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Book Review: Implementation Patterns

· Java Zone

What every Java engineer should know about microservices: Reactive Microservices Architecture.  Brought to you in partnership with Lightbend.

Summary: Should you read the book? It contains pearls of wisdom hidden in the mud of “I know that already, man.” I’d thus recommend skimming through the book and reading only the pieces matching your level and needs.

The book seems to be targeted a lot at Java beginners (especially the chapter on collections), going into otherwise unnecessary details, yet there are many valuable advises of which some can only be appreciated by somebody with multiple years of professional programming experience. It thus seems to me that the book isn’t a perfect match for anybody but everybody will find there many useful ideas. It would best be split in two.

An experienced developer will already know many of the patterns though it’s perhaps useful to see them named and described explicitly and listed next to each – it helps to be aware and clearer of what you do and why you do it.

I’d absolutely recommend everybody to read the chapter A Theory of Programming, explaining Kent’s style of programming and the underlying key values of communication, simplicity and flexibility as well as the more concrete principles (local consequence, minimize repetition, logic and data together, symmetry, declarative expression, co-locating data and logic having the same rate of change). Also in the rest of the book there are valuable ideas that it would be a pity to miss. I list below some of those that I found particularly interesting.

Selected Quotes etc.

  • On the cost of software, maintenance, big up-front designs, communication: “[..] the cost of software maintenance is much higher than the cost of initial development. [..] Maintenance is expensive because understanding existing code is time-consuming and error-prone.” p.19
    • “One strategy for reducing overall cost is to invest more in initial development in hope of reducing or eliminating the need for maintenance. Such efforts have generally failed to reduce overall costs. When code needs to change in unanticipated ways, no amount of forethought can perfectly prepare the code for change. The premature attempts to make the code general enough to meet future needs often interfere with the unanticipated changes that turn out to be necessary.” p.19 The future is uncertain and money we’ve now are generally more valuable than those we might save in the future.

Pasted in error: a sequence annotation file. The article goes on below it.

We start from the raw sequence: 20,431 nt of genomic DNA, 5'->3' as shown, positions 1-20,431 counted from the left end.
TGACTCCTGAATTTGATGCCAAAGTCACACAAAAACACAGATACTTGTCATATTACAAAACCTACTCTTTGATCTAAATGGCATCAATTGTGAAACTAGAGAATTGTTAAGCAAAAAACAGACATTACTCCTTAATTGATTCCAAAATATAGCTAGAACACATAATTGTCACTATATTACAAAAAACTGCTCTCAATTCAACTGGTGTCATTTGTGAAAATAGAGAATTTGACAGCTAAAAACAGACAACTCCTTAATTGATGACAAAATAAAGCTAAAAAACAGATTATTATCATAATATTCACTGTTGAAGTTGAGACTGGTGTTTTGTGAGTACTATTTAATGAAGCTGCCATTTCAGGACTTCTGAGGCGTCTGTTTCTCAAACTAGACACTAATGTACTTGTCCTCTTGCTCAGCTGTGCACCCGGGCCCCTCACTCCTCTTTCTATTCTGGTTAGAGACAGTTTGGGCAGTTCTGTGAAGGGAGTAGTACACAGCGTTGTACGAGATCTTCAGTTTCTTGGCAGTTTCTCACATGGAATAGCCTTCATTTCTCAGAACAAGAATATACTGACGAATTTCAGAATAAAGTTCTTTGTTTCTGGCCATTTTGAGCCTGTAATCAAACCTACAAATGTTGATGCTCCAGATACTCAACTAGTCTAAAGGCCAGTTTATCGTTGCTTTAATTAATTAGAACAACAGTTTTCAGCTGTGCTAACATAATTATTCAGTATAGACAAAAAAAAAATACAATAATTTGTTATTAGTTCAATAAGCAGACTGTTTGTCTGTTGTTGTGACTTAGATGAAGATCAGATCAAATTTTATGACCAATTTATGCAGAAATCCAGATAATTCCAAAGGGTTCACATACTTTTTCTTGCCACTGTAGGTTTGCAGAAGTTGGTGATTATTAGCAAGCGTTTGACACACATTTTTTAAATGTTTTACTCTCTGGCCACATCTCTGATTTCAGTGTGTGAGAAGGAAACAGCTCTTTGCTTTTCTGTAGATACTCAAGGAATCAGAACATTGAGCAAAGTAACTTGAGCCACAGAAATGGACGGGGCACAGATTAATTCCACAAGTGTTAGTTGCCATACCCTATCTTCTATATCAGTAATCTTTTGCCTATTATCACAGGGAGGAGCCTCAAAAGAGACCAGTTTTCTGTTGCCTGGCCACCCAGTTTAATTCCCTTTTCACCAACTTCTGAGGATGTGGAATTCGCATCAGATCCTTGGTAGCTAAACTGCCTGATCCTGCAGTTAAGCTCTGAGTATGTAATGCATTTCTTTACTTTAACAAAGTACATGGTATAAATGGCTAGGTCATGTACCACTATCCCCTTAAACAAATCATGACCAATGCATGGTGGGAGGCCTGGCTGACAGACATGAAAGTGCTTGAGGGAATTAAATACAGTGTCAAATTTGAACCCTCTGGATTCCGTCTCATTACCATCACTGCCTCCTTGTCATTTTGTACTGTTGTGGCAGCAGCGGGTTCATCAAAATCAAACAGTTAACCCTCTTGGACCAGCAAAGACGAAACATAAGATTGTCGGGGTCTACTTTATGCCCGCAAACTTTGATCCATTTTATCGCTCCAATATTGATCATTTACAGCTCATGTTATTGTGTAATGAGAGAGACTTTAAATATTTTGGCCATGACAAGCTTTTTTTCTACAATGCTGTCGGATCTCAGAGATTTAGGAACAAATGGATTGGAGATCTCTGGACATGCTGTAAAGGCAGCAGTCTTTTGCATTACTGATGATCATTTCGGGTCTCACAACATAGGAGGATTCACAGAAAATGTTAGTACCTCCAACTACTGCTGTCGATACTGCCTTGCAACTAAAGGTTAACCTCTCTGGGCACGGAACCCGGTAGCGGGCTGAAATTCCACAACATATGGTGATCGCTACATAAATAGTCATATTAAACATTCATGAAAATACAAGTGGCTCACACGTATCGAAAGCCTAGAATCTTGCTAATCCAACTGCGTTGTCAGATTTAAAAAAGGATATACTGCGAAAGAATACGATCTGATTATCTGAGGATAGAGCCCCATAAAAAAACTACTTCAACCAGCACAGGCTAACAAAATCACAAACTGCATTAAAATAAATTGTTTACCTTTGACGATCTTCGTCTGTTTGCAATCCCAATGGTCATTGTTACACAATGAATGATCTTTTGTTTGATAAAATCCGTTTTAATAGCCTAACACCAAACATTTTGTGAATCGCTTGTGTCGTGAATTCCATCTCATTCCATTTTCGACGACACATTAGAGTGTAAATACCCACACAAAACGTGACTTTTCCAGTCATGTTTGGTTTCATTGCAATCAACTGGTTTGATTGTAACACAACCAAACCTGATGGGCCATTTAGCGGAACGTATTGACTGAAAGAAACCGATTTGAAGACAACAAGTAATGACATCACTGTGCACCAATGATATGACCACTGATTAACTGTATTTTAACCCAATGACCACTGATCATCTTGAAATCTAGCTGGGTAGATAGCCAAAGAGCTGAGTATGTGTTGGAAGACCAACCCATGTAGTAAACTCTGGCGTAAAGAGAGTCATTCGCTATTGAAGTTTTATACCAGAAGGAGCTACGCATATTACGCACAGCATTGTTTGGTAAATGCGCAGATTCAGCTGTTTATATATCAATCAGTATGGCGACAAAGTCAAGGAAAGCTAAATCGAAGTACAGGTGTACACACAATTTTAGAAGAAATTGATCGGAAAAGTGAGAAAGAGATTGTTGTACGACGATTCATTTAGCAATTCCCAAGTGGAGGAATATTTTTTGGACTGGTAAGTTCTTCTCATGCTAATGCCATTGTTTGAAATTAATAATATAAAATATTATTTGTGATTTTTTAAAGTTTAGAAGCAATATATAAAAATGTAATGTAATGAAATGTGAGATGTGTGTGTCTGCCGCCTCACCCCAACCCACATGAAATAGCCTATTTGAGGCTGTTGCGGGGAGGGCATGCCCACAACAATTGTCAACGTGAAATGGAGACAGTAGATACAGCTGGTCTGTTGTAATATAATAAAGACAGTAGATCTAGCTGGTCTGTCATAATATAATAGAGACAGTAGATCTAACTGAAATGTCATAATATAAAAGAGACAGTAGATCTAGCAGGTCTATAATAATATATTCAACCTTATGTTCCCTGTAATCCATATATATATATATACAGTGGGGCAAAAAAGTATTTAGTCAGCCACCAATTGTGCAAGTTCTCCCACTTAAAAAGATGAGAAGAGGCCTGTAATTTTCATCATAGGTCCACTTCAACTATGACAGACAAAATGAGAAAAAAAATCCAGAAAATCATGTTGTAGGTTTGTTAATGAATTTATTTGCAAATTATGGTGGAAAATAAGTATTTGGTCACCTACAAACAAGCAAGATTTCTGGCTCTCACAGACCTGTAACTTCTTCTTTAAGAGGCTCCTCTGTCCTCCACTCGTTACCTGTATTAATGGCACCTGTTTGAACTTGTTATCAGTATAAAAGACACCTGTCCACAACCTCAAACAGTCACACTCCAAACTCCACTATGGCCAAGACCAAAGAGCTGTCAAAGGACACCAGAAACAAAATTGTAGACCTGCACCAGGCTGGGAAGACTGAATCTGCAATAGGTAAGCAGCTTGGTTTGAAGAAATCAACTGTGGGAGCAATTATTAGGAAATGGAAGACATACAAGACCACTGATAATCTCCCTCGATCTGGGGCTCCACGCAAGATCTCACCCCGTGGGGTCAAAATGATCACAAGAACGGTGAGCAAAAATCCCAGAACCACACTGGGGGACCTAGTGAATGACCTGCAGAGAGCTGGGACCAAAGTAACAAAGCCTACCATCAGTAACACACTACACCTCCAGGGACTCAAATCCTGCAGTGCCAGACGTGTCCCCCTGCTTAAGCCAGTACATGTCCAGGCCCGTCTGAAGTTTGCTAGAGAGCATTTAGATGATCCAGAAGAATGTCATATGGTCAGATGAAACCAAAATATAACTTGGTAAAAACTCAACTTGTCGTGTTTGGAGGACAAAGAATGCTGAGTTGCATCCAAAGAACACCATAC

• “My strategy for reducing overall costs is to ask all programmers to address the cost of understanding code during the maintenance phase by focusing on communicating, programmer-to-programmer.” p.20
    • “[..] the implementation patterns are focused on ways to gain immediate benefit while setting up clean code for ease of future development.”
  • Flexibility (and simplicity): “Making workable decisions today and maintaining the flexibility to change your mind in the future is a key to good software development.” p.45
  • Aesthetics and programming: “Sometimes I feel silly introducing methods ‘just’ to satisfy an ‘aesthetic’ urge like symmetry. Aesthetics go deeper than that. [..] Once you have cultivated your sense of aesthetics of code, the aesthetic impression you receive of your code is valuable feedback about the quality of the code.” p.68